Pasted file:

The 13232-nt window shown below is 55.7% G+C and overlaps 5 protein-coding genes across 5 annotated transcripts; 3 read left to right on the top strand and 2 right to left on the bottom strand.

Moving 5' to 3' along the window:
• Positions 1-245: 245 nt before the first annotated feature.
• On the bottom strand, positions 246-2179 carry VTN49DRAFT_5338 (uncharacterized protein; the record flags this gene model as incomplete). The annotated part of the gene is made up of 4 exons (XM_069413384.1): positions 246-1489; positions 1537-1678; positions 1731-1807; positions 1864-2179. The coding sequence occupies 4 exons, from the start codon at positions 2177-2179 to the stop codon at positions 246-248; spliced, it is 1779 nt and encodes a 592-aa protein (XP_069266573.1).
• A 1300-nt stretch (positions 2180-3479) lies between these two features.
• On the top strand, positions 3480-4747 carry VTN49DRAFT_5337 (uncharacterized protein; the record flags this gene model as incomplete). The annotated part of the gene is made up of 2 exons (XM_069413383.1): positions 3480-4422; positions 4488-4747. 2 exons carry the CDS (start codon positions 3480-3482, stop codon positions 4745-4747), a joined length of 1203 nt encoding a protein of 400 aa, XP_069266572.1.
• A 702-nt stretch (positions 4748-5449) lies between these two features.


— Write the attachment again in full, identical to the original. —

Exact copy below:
The 13232-nt window shown below is 55.7% G+C and overlaps 5 protein-coding genes across 5 annotated transcripts; 3 read left to right on the top strand and 2 right to left on the bottom strand.

Moving 5' to 3' along the window:
• Positions 1-245: 245 nt before the first annotated feature.
• On the bottom strand, positions 246-2179 carry VTN49DRAFT_5338 (uncharacterized protein; the record flags this gene model as incomplete). The annotated part of the gene is made up of 4 exons (XM_069413384.1): positions 246-1489; positions 1537-1678; positions 1731-1807; positions 1864-2179. The coding sequence occupies 4 exons, from the start codon at positions 2177-2179 to the stop codon at positions 246-248; spliced, it is 1779 nt and encodes a 592-aa protein (XP_069266573.1).
• A 1300-nt stretch (positions 2180-3479) lies between these two features.
• On the top strand, positions 3480-4747 carry VTN49DRAFT_5337 (uncharacterized protein; the record flags this gene model as incomplete). The annotated part of the gene is made up of 2 exons (XM_069413383.1): positions 3480-4422; positions 4488-4747. 2 exons carry the CDS (start codon positions 3480-3482, stop codon positions 4745-4747), a joined length of 1203 nt encoding a protein of 400 aa, XP_069266572.1.
• A 702-nt stretch (positions 4748-5449) lies between these two features.